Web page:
In fact, most of the questions seem to revolve around startups, which is among the most popular categories on the site. This is one of the site's main drawbacks. It has a very narrow focus and hardly covers matters that are not connected to Silicon Valley in some way. Quora's challenge is to expand on to other fields without alienating its original user base and to keep the quality of its answers high. Right now, several Silicon Valley executives answer the questions, disclosing their full name and a short job profile. This has resulted in the site having a high creditability among its followers.
The question and answer site has questions such as ''In the Dark Knight, why did Batman and Gordon decide to blame Batman for Two-Face's rampage, rather than blame the Joker?'' as well as the more serious ones such as ''What is Sequoia Capital's success rate?''. The site allows users to rank up or down the answers. Some users who were using Quora as if it were a Twitter clone found their answers voted down and eventually being expelled from the site. This crowd filtering on Quora's behalf ensures that the answers that are seen on the site are relevant.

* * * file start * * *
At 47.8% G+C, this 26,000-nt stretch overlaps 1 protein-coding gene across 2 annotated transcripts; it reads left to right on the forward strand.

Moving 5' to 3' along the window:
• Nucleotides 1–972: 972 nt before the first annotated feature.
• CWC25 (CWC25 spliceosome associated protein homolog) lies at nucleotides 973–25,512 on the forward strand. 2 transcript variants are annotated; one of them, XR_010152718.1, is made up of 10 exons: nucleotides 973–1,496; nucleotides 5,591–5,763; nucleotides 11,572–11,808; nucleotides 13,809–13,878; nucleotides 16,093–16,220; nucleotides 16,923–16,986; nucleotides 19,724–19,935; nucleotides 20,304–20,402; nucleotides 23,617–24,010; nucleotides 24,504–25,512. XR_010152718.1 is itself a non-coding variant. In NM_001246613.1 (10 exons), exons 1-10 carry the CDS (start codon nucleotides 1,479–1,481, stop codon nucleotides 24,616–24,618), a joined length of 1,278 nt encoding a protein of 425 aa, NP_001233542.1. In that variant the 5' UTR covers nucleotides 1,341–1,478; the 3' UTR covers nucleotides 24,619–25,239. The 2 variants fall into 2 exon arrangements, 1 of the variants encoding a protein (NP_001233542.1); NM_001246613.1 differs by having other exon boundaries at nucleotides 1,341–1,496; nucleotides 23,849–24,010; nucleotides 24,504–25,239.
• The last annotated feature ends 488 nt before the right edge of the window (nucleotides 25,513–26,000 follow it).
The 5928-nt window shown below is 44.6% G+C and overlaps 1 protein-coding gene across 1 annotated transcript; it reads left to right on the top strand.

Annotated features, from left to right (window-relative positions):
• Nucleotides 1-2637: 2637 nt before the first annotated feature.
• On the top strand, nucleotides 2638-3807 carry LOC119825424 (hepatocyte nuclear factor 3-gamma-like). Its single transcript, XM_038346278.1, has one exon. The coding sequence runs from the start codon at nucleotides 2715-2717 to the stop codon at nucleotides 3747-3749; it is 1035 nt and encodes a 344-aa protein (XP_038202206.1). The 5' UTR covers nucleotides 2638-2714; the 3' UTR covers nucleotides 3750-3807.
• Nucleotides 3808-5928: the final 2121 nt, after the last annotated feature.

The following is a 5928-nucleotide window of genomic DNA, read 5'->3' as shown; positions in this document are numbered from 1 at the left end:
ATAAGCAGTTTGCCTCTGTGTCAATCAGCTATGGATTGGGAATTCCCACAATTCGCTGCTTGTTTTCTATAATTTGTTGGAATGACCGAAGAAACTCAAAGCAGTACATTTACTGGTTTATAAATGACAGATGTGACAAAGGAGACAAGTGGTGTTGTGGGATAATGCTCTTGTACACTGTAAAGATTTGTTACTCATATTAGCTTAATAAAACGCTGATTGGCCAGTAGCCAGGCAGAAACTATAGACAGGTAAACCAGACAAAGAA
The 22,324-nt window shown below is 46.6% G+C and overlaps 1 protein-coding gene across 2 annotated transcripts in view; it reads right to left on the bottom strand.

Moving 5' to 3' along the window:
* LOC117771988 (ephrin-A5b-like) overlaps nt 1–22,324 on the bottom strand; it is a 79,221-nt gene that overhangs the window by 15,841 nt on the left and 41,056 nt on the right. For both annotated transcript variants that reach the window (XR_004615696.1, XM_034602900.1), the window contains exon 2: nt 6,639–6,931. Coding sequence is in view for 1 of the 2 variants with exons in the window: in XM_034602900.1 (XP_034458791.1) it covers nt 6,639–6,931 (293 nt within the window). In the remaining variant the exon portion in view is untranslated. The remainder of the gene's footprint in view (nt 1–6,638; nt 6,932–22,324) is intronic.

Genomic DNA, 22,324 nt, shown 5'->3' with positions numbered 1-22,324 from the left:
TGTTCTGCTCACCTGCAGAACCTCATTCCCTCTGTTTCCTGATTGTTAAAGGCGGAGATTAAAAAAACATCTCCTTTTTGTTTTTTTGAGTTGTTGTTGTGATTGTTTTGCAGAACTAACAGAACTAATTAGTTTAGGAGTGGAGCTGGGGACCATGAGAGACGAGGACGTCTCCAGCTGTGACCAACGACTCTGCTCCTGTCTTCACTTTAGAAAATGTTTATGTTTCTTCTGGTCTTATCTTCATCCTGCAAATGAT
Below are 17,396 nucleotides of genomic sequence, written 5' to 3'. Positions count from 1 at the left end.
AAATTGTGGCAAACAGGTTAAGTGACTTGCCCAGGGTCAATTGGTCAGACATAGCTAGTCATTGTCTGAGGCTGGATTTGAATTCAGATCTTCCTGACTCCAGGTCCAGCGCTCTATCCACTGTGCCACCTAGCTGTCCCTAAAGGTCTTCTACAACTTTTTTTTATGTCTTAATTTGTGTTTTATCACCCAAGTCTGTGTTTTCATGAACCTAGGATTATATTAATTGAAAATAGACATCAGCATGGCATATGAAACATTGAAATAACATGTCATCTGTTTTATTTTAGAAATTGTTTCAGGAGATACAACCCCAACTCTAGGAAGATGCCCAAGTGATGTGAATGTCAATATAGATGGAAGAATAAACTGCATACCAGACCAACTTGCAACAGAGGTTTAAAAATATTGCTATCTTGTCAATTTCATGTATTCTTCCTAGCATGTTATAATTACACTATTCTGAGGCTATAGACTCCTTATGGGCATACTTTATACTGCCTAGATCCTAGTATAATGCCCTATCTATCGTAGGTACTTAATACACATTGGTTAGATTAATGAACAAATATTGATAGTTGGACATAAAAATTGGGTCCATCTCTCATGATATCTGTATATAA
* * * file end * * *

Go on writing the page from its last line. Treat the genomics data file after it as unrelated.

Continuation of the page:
Quora was founded in June 2009 and made available to the public since June 2010. Its founders are Adam D'Angelo and Charlie Cheever. Adam has severed as Chief Technology Officer for Facebook for two years and Charlie is also a former Facebook employee. Both the founders are active on Quora. Quora has certainly caught the imagination of Silicon Valley venture capitalists. In February 2011, there was talk that the company had turned down offers up to the tune of $300 million. 2010 was considered the Year of Facebook. Will 2011 become the Year of Quora?